“I got a ton of likes on that one.” – Sam, 13

Sam mentioned a meme that pokes fun of parents offering contradictory advice. “I got a ton of likes on that one,” she added. The girls say it is fun when friends praise their posted images — whether a clever meme or a picture of Christmas gifts.

And even the comments on Instagram have images, thanks to the hundreds of emoji, which means pictograph, for the girls to use. Emoji, a Japanese term for picture characters, are the popular smiley faces that adorn digital communication, and a growing number of them come pre-installed on handsets.

“You can say so many different things with them,” Riley said, explaining an inside joke where she’ll insert a winking face. She’ll insert the clapping hands emoji to congratulate. A lot of sharing and affirmation goes on in these Instagram circle, but there can be a lot of drama, too.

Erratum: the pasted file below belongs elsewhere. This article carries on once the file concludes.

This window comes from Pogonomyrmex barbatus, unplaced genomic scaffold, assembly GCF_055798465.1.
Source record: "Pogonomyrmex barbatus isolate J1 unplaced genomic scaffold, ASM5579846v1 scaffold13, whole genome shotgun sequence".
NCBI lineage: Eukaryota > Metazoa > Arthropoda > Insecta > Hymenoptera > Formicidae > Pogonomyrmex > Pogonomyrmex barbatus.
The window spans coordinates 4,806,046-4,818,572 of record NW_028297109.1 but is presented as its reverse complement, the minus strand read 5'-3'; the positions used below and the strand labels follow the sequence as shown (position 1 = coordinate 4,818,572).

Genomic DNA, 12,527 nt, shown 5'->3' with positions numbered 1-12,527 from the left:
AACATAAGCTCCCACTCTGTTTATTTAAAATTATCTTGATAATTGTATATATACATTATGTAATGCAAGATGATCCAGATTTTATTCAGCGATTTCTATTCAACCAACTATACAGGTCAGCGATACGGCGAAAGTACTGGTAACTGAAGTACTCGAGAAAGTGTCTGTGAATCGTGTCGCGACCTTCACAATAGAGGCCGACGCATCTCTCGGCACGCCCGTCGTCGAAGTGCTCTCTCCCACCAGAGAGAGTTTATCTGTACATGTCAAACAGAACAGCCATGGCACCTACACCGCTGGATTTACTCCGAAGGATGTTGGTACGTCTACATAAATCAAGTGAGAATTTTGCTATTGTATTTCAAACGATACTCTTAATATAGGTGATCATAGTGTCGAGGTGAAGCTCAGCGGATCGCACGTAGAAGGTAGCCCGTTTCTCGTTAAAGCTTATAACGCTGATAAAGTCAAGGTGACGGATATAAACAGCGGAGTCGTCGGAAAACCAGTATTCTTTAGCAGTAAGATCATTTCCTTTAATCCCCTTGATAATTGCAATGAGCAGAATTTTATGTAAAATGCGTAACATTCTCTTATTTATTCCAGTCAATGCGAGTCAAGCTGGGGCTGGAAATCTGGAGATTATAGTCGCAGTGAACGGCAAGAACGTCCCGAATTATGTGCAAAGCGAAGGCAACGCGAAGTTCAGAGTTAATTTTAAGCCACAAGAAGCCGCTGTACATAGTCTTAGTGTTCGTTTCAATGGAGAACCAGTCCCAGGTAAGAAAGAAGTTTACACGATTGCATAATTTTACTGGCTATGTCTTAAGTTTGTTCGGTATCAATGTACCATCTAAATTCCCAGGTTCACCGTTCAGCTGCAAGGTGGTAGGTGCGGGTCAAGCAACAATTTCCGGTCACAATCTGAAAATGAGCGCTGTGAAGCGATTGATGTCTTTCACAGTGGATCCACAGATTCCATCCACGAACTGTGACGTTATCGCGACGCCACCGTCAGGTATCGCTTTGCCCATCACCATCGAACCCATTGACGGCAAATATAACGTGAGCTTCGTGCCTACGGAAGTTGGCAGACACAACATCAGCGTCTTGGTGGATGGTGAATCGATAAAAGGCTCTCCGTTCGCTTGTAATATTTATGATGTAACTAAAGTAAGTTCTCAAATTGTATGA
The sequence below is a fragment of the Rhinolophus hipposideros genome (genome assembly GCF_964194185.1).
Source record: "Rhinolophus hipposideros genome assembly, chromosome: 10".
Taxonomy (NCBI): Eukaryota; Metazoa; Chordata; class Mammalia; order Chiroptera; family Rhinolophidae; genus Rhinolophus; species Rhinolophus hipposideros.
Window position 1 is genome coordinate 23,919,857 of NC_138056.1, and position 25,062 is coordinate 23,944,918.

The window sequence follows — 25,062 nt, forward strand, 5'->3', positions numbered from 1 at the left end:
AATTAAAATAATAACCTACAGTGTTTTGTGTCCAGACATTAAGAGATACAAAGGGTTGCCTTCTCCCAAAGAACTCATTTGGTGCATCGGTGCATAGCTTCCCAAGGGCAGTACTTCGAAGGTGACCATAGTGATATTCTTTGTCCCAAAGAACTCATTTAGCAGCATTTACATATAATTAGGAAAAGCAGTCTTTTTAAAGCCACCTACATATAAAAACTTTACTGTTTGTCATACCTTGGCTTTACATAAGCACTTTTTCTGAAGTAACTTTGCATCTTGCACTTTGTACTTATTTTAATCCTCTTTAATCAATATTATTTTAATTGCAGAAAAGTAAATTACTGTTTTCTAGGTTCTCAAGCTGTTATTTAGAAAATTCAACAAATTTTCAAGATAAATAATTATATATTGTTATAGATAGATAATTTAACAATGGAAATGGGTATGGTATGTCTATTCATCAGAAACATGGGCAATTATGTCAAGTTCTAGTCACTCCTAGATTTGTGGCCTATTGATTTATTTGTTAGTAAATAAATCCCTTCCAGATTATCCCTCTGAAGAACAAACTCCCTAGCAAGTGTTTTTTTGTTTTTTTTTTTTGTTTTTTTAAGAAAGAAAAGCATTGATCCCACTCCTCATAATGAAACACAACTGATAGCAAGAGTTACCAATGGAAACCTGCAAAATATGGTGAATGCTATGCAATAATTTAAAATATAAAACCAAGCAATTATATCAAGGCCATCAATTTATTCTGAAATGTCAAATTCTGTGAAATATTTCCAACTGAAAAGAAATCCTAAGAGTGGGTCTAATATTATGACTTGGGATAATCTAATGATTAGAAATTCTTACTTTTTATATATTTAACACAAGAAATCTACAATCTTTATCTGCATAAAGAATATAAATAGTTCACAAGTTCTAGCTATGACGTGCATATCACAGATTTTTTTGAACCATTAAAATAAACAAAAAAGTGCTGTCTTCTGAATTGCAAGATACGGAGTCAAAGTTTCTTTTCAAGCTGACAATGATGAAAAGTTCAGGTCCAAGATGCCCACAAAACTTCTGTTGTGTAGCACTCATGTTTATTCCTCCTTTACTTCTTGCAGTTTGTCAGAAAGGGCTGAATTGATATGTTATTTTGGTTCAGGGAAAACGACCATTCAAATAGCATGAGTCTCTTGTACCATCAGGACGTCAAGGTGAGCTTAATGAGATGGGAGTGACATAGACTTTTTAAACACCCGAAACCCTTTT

The girls said Instagram was important to their social life: They have a sleepover and document the fun while it’s happening. And, when they feel bored, they can browse their friends’ pages and see what they’re doing.

The drama with Instagram usually arises when posted pictures exclude someone or an image expresses a controversial opinion. Arguments from school can spill over to the site too, which can host seemingly benign, but loaded, comments.

Larry Rosen, author of “IDisorder,” which explores our obsession with technology and the drawbacks it hold on us, said teens on Facebook can have narcissistic tendencies, become more prone to depression and anxiety, and suffer in learning compared to those who don’t regularly use social media.